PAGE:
In describing color image input (scanning) and processing, a discrete shade of gray as viewed through a color separation filter. During scanning, the device's optics read each of the three primary colors (red, green, and blue) during successive passes of the light source, an appropriate color filter being used to read only the color the device is scanning during any one pass. All the various shades and gradations of one of these colors are stored in the device as a series of gray levels, which are then translated back into the appropriate shades during output or subsequent digital manipulation. The more gray levels the device can detect and store, the greater the color range (and the greater the smoothness of the color transitions) of the ultimate reproduction. Early scanners were only capable of storing 64 discrete shades of gray; 256 is the common number now, which is usually sufficient for most color work. Some high-end scanners are now able to detect and store up to 1,024 gray levels.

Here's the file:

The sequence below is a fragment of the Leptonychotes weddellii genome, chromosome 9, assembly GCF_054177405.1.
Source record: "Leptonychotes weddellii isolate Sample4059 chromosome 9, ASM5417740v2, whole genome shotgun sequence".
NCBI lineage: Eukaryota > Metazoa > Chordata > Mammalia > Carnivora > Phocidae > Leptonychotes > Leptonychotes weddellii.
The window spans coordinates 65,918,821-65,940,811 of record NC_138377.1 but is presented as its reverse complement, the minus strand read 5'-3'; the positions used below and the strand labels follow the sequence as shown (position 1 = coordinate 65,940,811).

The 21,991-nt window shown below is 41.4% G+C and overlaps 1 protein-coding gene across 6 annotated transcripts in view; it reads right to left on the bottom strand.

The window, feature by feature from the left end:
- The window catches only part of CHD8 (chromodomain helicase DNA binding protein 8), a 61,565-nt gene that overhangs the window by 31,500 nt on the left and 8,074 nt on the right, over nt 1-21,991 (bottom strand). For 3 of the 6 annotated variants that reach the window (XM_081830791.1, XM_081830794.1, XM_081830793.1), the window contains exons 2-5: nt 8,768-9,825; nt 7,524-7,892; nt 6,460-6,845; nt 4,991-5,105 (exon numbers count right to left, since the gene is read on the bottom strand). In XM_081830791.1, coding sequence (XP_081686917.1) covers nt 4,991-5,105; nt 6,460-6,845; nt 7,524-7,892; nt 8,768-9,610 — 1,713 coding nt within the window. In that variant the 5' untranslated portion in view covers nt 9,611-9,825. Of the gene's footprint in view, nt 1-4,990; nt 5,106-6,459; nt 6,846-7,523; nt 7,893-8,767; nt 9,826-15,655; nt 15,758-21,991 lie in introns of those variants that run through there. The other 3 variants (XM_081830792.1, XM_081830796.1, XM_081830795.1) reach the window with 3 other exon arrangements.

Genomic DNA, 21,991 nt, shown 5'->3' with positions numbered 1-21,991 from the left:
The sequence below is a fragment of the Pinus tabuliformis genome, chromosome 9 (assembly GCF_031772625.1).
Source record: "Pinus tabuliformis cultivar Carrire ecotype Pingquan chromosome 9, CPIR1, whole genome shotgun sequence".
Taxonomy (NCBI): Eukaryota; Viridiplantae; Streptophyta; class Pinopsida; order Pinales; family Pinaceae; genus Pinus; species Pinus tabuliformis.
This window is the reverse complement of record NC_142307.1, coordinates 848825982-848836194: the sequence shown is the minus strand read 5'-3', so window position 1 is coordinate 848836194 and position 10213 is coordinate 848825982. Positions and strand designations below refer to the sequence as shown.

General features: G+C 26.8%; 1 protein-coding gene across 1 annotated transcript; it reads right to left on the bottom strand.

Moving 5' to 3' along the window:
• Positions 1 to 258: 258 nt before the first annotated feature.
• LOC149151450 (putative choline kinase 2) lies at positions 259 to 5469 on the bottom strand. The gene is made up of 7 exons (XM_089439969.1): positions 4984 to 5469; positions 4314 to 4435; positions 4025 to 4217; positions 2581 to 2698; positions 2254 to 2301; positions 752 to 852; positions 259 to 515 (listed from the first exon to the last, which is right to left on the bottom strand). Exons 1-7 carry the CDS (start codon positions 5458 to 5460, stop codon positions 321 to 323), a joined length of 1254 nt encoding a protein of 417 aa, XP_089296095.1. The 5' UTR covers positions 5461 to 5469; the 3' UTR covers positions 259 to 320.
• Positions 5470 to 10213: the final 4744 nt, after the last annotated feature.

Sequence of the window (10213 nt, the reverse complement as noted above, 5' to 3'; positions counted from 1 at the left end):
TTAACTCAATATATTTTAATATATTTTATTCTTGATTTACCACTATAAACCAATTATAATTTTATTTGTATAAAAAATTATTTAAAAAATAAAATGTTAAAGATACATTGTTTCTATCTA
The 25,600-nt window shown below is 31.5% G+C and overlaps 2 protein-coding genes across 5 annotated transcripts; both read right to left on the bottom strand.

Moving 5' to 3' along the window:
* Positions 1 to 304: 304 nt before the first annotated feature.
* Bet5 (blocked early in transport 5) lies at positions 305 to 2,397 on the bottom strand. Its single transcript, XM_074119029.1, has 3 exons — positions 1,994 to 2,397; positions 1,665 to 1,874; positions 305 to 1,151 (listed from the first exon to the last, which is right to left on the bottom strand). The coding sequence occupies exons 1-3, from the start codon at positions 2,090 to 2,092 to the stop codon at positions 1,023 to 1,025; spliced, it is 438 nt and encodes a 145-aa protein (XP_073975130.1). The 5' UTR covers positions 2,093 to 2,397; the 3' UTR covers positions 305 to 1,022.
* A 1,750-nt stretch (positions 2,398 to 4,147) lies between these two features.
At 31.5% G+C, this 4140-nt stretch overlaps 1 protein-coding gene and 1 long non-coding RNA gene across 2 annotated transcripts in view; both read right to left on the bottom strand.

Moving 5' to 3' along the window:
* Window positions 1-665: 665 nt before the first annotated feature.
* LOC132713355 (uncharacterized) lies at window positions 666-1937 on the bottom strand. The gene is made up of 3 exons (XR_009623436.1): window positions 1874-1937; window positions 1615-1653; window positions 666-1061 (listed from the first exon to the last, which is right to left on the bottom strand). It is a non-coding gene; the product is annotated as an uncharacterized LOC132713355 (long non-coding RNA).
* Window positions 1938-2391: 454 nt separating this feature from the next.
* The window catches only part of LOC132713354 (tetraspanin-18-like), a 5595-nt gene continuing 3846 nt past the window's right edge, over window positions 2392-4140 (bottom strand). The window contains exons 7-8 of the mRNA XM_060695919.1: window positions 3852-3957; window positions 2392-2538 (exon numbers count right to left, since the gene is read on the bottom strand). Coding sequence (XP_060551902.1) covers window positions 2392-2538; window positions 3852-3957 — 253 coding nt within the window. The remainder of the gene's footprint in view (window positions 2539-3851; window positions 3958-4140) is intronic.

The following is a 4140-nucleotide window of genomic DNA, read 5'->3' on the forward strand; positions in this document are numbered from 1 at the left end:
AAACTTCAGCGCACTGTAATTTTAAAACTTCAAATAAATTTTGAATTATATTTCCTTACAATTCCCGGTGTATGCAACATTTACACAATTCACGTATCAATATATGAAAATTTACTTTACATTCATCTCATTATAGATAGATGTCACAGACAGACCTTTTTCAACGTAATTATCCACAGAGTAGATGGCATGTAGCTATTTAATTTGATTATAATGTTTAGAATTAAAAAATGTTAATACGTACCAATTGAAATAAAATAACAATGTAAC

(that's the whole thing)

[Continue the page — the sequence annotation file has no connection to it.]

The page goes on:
In terms of output, the term gray levels refers to the total number of discrete tonal variations that can be recorded on film or paper. In this case, the number of gray levels depends on the resolution of the output device and the type of halftone screen used. An insufficent number of gray levels can cause the problem known as banding.